In a perfect world, the term browser compatibility testing would not exist, however, we live in an imperfect world and making sure your website is accessible to the masses is becoming more important everyday with the ever increasing spread of devices, operating systems and browsers available on the market today.
Browser compatibility testing can be a frustrating aspect of the development cycle. To ensure your HTML, CSS and JS markup is compatible and will work on every device is an almost impossible task. However, as developers, we need to code in such a way as to achieve this as much as possible.
This article outlines three different tools for helping you identify incompatibilities in your website with different browsers and platforms. Of course, there are many tools available to assist you with cross browser testing, however, the tools listed are ones I have used in the past or use now.
Screenshots provide a non-interactive screenshot of your website above the fold from platform to platform and browser to browser. One particular service that provides website screenshots is Browser Shots.
With Browser Shots, you can opt to get a screenshot of your website on almost any platform include Windows, Mac, Linux and BSD. Browser Shots is good as it allows you to queue up multiple screenshots at once and check back after they have completed to view your results. However, this is by far the most primitive method of cross browser testing and is not sufficient for true cross browser compatibility.
There are also other screen shot services, which have not been mentioned here.
BrowserStack is a method of cross browser compatibility testing which allows you to control a remote Virtualised PC with your desired browser and OS. It’s simple to use and you can get straight into testing as soon as you purchase one of the subscriptions available.
BrowserStack provides access to all major browsers. There is no need to maintain a ‘virtual environment’ yourself as this is managed by BrowserStack. You can simply log onto their website, type a starting URL to begin your tests and click ‘Start Testing’ and you are away!
For Internet Explorer specifically, the F12 developer tools are preinstalled and ready to be used.
Local Virtual Environment
Another possibility in cross-browser testing is to setup a virtual environment using software packages like VirtualBox, Parallels or VMWare. This method offers the most flexibility and performance by far, however requires additional work to get it up and running.
With a local virtual environment, you are able to control and allocate additional resources as necessary and set up an environment that suits your style and flavour. To some this is trivial, but to others this is important.
For most Mac developer’s, the biggest issue in cross-browser compatibility is testing Internet Explorer. Fortunately, Microsoft has come to the party and recently provided free VM’s for Internet Explorer browser testing. This alone makes local virtualisation much more attractive.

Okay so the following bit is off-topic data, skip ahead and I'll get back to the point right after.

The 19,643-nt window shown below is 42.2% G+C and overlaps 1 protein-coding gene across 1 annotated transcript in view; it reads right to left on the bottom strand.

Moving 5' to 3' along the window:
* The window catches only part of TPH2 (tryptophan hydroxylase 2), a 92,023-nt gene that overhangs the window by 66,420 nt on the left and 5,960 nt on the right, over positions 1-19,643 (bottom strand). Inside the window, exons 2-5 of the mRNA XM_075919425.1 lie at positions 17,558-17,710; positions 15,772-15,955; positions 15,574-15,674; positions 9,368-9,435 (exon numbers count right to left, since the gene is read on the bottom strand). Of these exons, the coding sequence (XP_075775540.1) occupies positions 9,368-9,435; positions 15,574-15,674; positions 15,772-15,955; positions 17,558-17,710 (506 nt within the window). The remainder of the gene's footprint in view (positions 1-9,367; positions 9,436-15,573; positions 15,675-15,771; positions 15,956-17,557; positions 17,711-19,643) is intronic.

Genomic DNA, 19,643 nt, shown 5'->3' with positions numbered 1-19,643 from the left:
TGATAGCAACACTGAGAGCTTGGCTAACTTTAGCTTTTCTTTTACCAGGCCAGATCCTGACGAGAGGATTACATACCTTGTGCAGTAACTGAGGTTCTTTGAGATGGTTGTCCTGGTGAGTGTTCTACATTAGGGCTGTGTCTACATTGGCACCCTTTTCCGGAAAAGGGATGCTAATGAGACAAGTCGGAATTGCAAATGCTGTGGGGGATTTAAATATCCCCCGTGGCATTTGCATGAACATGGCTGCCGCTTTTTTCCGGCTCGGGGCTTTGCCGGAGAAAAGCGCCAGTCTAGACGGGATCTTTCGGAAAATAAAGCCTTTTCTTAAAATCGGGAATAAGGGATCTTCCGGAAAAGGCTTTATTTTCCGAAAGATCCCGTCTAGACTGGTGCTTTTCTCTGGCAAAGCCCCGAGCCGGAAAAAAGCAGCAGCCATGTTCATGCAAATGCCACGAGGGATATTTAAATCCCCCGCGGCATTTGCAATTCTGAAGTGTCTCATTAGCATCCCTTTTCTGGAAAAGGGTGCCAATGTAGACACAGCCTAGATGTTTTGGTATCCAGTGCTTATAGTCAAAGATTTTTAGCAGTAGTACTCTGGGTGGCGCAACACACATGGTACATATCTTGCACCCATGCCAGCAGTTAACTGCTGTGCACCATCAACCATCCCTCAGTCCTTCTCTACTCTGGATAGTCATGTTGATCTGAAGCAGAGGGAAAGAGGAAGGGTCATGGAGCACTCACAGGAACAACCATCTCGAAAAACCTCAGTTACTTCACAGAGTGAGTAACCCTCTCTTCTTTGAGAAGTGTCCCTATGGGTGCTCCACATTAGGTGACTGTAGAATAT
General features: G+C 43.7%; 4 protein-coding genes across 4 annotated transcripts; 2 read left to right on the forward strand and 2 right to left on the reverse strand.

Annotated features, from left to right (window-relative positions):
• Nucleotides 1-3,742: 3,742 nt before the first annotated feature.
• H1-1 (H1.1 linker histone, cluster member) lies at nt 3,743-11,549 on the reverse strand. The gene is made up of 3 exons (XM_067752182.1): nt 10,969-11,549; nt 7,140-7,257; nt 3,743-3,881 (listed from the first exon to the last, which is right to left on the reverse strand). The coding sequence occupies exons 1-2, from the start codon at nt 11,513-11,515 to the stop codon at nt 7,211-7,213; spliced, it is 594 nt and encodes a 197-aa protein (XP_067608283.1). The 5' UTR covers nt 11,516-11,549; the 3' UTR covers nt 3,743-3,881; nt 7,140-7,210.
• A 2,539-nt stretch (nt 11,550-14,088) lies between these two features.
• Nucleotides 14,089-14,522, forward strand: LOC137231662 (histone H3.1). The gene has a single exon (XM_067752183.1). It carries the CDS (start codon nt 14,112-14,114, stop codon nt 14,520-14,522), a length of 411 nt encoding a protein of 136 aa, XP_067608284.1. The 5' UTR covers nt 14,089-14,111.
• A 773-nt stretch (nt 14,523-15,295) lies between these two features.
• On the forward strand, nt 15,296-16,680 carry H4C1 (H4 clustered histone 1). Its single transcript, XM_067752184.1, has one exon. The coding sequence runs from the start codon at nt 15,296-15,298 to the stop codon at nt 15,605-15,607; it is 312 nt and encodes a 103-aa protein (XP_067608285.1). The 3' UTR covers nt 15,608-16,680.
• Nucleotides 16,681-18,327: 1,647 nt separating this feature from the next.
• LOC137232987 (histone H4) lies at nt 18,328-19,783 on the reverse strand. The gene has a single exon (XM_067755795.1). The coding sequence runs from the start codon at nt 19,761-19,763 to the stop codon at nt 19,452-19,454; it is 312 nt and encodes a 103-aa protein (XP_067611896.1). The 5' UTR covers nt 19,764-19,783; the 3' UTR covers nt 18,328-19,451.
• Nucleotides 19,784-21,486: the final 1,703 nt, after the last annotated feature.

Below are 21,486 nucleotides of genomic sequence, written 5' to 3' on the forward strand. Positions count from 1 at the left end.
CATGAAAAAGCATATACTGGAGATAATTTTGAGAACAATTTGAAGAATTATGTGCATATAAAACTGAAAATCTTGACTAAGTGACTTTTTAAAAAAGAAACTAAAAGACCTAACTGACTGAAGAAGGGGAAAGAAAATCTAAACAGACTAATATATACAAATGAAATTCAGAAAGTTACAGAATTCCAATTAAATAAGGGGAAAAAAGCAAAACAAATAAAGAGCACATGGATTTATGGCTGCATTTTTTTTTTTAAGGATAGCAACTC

For me personally, one of the biggest advantage to a local virtual environment is the performance and response-to-user input, which is why I use it.
Deciding which virtualisation platform specifically to use is your choice, however I find VirtualBox to be adequate for my needs in addition to it being free!
Which one is right for you?
Each person has individual requirements and there is no ‘one right way’ of performing cross browser testing. At the end of the day, you need to use a method that will cause you the least amount of frustration and help you achieve your end goal of a website that is accessible to as many people as possible and provides a rich user experience regardless of the platform.
BrowserStack provides adequate means to achieving this and requires little or no time in setting up to begin testing. However, on the downside, pricing starts from approx $19.90/month and can sometimes be unresponsive or slow to interact with. I would recommend this method to those who have limited time or who do not wish to mess around with setting up a local virtual environment.
A local virtualisation platform is a great tool for responsive performance driven cross-browser compatibility testing. This method provides the most flexibility in setting up a testing environment that works for you and in most cases, the testing platforms can be obtained for free. However, on the downside, although this option can be setup for free, it does require additional time initially to set up your environment and to some extent, maintain your environment. I would recommend this method to those who are impatient (like me) when computers do not instantly respond, and those who are able to invest more time in setting up their testing environment.